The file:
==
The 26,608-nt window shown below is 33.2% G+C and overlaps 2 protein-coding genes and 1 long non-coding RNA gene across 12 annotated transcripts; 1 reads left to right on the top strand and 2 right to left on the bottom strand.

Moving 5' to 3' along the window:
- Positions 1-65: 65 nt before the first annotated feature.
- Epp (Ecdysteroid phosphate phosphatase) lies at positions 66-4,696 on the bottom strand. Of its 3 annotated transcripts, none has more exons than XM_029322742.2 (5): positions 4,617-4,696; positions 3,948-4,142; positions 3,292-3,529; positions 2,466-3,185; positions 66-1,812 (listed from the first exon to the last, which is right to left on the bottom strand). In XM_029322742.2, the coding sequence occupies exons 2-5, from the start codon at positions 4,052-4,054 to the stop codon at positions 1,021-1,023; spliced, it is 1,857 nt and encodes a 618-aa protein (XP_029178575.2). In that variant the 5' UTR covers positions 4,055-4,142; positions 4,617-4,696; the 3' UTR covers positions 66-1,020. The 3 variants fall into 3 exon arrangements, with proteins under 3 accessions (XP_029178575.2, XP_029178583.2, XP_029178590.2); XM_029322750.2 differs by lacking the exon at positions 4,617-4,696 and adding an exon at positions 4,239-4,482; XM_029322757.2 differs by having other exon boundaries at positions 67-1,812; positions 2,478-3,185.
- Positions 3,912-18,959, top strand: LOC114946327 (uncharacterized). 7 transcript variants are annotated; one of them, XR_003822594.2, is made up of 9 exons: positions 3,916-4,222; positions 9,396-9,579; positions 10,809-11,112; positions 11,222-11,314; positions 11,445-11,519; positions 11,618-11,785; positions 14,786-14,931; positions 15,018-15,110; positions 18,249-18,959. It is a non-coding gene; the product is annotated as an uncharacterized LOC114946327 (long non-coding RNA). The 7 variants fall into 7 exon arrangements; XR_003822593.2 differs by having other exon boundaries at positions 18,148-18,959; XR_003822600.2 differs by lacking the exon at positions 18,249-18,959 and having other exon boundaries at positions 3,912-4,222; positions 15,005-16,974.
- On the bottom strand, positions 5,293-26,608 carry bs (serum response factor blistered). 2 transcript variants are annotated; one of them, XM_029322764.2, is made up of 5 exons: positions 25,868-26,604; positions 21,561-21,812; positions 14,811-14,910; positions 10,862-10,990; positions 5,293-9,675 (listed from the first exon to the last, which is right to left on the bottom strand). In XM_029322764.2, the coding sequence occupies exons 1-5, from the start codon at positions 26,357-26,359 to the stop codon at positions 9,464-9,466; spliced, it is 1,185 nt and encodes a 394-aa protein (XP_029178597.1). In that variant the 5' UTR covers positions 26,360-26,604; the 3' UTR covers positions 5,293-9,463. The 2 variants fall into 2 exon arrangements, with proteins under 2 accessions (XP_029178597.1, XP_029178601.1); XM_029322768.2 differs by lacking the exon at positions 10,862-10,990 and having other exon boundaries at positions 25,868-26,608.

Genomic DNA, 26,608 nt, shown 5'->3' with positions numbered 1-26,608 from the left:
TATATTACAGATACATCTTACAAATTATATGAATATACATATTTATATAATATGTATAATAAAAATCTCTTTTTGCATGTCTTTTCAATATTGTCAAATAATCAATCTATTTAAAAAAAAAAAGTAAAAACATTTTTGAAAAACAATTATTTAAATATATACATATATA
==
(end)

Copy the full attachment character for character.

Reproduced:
The 26,608-nt window shown below is 33.2% G+C and overlaps 2 protein-coding genes and 1 long non-coding RNA gene across 12 annotated transcripts; 1 reads left to right on the top strand and 2 right to left on the bottom strand.

Moving 5' to 3' along the window:
- Positions 1-65: 65 nt before the first annotated feature.
- Epp (Ecdysteroid phosphate phosphatase) lies at positions 66-4,696 on the bottom strand. Of its 3 annotated transcripts, none has more exons than XM_029322742.2 (5): positions 4,617-4,696; positions 3,948-4,142; positions 3,292-3,529; positions 2,466-3,185; positions 66-1,812 (listed from the first exon to the last, which is right to left on the bottom strand). In XM_029322742.2, the coding sequence occupies exons 2-5, from the start codon at positions 4,052-4,054 to the stop codon at positions 1,021-1,023; spliced, it is 1,857 nt and encodes a 618-aa protein (XP_029178575.2). In that variant the 5' UTR covers positions 4,055-4,142; positions 4,617-4,696; the 3' UTR covers positions 66-1,020. The 3 variants fall into 3 exon arrangements, with proteins under 3 accessions (XP_029178575.2, XP_029178583.2, XP_029178590.2); XM_029322750.2 differs by lacking the exon at positions 4,617-4,696 and adding an exon at positions 4,239-4,482; XM_029322757.2 differs by having other exon boundaries at positions 67-1,812; positions 2,478-3,185.
- Positions 3,912-18,959, top strand: LOC114946327 (uncharacterized). 7 transcript variants are annotated; one of them, XR_003822594.2, is made up of 9 exons: positions 3,916-4,222; positions 9,396-9,579; positions 10,809-11,112; positions 11,222-11,314; positions 11,445-11,519; positions 11,618-11,785; positions 14,786-14,931; positions 15,018-15,110; positions 18,249-18,959. It is a non-coding gene; the product is annotated as an uncharacterized LOC114946327 (long non-coding RNA). The 7 variants fall into 7 exon arrangements; XR_003822593.2 differs by having other exon boundaries at positions 18,148-18,959; XR_003822600.2 differs by lacking the exon at positions 18,249-18,959 and having other exon boundaries at positions 3,912-4,222; positions 15,005-16,974.
- On the bottom strand, positions 5,293-26,608 carry bs (serum response factor blistered). 2 transcript variants are annotated; one of them, XM_029322764.2, is made up of 5 exons: positions 25,868-26,604; positions 21,561-21,812; positions 14,811-14,910; positions 10,862-10,990; positions 5,293-9,675 (listed from the first exon to the last, which is right to left on the bottom strand). In XM_029322764.2, the coding sequence occupies exons 1-5, from the start codon at positions 26,357-26,359 to the stop codon at positions 9,464-9,466; spliced, it is 1,185 nt and encodes a 394-aa protein (XP_029178597.1). In that variant the 5' UTR covers positions 26,360-26,604; the 3' UTR covers positions 5,293-9,463. The 2 variants fall into 2 exon arrangements, with proteins under 2 accessions (XP_029178597.1, XP_029178601.1); XM_029322768.2 differs by lacking the exon at positions 10,862-10,990 and having other exon boundaries at positions 25,868-26,608.

Genomic DNA, 26,608 nt, shown 5'->3' with positions numbered 1-26,608 from the left:
TATATTACAGATACATCTTACAAATTATATGAATATACATATTTATATAATATGTATAATAAAAATCTCTTTTTGCATGTCTTTTCAATATTGTCAAATAATCAATCTATTTAAAAAAAAAAAGTAAAAACATTTTTGAAAAACAATTATTTAAATATATACATATATA